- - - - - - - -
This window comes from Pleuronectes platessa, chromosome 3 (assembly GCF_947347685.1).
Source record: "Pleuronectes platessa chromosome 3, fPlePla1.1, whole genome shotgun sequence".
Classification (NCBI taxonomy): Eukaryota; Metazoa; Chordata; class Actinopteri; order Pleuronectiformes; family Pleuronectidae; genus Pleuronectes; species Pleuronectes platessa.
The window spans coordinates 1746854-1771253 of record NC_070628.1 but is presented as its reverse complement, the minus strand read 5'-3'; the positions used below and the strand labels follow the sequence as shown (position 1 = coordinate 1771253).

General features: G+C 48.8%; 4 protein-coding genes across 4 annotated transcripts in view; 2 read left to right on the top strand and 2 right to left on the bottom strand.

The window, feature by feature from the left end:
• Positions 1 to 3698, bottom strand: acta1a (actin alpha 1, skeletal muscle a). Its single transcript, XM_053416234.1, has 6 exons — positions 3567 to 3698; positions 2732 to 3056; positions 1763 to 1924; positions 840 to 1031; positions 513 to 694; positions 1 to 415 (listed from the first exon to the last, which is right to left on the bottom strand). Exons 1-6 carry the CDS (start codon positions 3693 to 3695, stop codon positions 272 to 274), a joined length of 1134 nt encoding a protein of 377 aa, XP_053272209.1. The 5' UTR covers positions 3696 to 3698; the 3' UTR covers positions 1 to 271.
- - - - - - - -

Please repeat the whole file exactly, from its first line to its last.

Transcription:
This window comes from Pleuronectes platessa, chromosome 3 (assembly GCF_947347685.1).
Source record: "Pleuronectes platessa chromosome 3, fPlePla1.1, whole genome shotgun sequence".
Classification (NCBI taxonomy): Eukaryota; Metazoa; Chordata; class Actinopteri; order Pleuronectiformes; family Pleuronectidae; genus Pleuronectes; species Pleuronectes platessa.
The window spans coordinates 1746854-1771253 of record NC_070628.1 but is presented as its reverse complement, the minus strand read 5'-3'; the positions used below and the strand labels follow the sequence as shown (position 1 = coordinate 1771253).

General features: G+C 48.8%; 4 protein-coding genes across 4 annotated transcripts in view; 2 read left to right on the top strand and 2 right to left on the bottom strand.

The window, feature by feature from the left end:
• Positions 1 to 3698, bottom strand: acta1a (actin alpha 1, skeletal muscle a). Its single transcript, XM_053416234.1, has 6 exons — positions 3567 to 3698; positions 2732 to 3056; positions 1763 to 1924; positions 840 to 1031; positions 513 to 694; positions 1 to 415 (listed from the first exon to the last, which is right to left on the bottom strand). Exons 1-6 carry the CDS (start codon positions 3693 to 3695, stop codon positions 272 to 274), a joined length of 1134 nt encoding a protein of 377 aa, XP_053272209.1. The 5' UTR covers positions 3696 to 3698; the 3' UTR covers positions 1 to 271.